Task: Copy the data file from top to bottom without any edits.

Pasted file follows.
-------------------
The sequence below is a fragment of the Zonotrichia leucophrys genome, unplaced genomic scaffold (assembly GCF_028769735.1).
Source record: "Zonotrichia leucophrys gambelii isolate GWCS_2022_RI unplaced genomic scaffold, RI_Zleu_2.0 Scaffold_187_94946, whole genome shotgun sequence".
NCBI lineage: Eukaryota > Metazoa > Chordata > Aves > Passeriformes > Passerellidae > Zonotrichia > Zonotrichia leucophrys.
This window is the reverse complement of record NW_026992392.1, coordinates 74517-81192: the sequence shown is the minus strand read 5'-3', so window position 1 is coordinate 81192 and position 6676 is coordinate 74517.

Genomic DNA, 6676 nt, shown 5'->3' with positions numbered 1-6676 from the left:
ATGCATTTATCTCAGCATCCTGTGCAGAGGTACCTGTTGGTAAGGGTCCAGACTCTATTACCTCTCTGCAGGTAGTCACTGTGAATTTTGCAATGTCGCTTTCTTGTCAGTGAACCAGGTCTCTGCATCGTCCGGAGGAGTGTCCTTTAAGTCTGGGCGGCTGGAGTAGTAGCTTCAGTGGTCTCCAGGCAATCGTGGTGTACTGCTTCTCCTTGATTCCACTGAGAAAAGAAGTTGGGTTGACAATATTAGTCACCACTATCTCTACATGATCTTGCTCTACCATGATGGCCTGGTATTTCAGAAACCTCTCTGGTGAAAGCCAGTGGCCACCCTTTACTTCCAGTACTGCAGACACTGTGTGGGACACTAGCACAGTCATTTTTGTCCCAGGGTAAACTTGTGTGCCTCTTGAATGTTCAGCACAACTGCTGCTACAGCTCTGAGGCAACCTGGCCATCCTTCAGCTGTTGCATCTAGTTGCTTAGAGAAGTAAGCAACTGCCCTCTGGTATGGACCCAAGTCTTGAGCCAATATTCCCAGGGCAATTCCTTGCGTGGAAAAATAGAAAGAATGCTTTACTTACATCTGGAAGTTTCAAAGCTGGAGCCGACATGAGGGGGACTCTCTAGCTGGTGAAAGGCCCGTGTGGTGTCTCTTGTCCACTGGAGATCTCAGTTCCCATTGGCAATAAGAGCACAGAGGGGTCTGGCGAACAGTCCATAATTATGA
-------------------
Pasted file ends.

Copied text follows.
The sequence below is a fragment of the Zonotrichia leucophrys genome, unplaced genomic scaffold (assembly GCF_028769735.1).
Source record: "Zonotrichia leucophrys gambelii isolate GWCS_2022_RI unplaced genomic scaffold, RI_Zleu_2.0 Scaffold_187_94946, whole genome shotgun sequence".
NCBI lineage: Eukaryota > Metazoa > Chordata > Aves > Passeriformes > Passerellidae > Zonotrichia > Zonotrichia leucophrys.
This window is the reverse complement of record NW_026992392.1, coordinates 74517-81192: the sequence shown is the minus strand read 5'-3', so window position 1 is coordinate 81192 and position 6676 is coordinate 74517.

Genomic DNA, 6676 nt, shown 5'->3' with positions numbered 1-6676 from the left:
ATGCATTTATCTCAGCATCCTGTGCAGAGGTACCTGTTGGTAAGGGTCCAGACTCTATTACCTCTCTGCAGGTAGTCACTGTGAATTTTGCAATGTCGCTTTCTTGTCAGTGAACCAGGTCTCTGCATCGTCCGGAGGAGTGTCCTTTAAGTCTGGGCGGCTGGAGTAGTAGCTTCAGTGGTCTCCAGGCAATCGTGGTGTACTGCTTCTCCTTGATTCCACTGAGAAAAGAAGTTGGGTTGACAATATTAGTCACCACTATCTCTACATGATCTTGCTCTACCATGATGGCCTGGTATTTCAGAAACCTCTCTGGTGAAAGCCAGTGGCCACCCTTTACTTCCAGTACTGCAGACACTGTGTGGGACACTAGCACAGTCATTTTTGTCCCAGGGTAAACTTGTGTGCCTCTTGAATGTTCAGCACAACTGCTGCTACAGCTCTGAGGCAACCTGGCCATCCTTCAGCTGTTGCATCTAGTTGCTTAGAGAAGTAAGCAACTGCCCTCTGGTATGGACCCAAGTCTTGAGCCAATATTCCCAGGGCAATTCCTTGCGTGGAAAAATAGAAAGAATGCTTTACTTACATCTGGAAGTTTCAAAGCTGGAGCCGACATGAGGGGGACTCTCTAGCTGGTGAAAGGCCCGTGTGGTGTCTCTTGTCCACTGGAGATCTCAGTTCCCATTGGCAATAAGAGCACAGAGGGGTCTGGCGAACAGTCCATAATTATGA